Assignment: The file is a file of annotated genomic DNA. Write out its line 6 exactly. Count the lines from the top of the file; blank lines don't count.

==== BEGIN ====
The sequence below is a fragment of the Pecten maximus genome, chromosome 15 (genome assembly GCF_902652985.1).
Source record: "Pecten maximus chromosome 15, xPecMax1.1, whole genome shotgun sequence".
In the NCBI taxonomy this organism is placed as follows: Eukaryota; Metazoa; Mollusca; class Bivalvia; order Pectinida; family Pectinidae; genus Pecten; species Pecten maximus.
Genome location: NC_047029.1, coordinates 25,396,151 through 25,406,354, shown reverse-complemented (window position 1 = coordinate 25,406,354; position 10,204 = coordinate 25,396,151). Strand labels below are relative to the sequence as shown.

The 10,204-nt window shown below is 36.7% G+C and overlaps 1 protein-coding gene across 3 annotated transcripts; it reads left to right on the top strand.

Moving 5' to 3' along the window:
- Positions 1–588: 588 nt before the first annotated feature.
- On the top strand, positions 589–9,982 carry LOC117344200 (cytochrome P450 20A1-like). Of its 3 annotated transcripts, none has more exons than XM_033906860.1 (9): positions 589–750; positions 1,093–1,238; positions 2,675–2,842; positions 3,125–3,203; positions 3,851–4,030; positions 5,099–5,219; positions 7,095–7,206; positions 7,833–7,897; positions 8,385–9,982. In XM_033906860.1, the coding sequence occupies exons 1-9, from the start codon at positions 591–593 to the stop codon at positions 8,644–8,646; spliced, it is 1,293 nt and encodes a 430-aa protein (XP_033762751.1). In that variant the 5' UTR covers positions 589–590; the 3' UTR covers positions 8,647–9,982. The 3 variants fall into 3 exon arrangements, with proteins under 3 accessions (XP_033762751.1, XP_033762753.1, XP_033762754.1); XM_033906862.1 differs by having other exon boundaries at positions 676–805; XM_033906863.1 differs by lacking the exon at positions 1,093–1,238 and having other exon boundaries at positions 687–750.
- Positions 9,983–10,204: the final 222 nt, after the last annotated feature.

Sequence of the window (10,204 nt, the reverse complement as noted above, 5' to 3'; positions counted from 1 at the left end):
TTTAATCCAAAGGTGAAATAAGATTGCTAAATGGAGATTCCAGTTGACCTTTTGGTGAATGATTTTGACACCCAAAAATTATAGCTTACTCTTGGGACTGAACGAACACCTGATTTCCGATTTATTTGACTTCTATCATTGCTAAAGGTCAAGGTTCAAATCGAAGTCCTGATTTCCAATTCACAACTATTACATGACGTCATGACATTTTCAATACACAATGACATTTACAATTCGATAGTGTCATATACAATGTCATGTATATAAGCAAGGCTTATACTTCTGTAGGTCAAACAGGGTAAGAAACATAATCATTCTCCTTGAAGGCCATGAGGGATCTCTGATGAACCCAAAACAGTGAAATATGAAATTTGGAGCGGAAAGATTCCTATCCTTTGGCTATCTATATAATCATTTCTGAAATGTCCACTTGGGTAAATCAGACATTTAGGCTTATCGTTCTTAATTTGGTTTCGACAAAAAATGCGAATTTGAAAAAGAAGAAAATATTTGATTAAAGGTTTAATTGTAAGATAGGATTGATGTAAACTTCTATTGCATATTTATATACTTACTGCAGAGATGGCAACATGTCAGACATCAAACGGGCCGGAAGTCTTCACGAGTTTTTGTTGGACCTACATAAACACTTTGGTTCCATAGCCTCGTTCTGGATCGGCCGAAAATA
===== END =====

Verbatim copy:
Moving 5' to 3' along the window: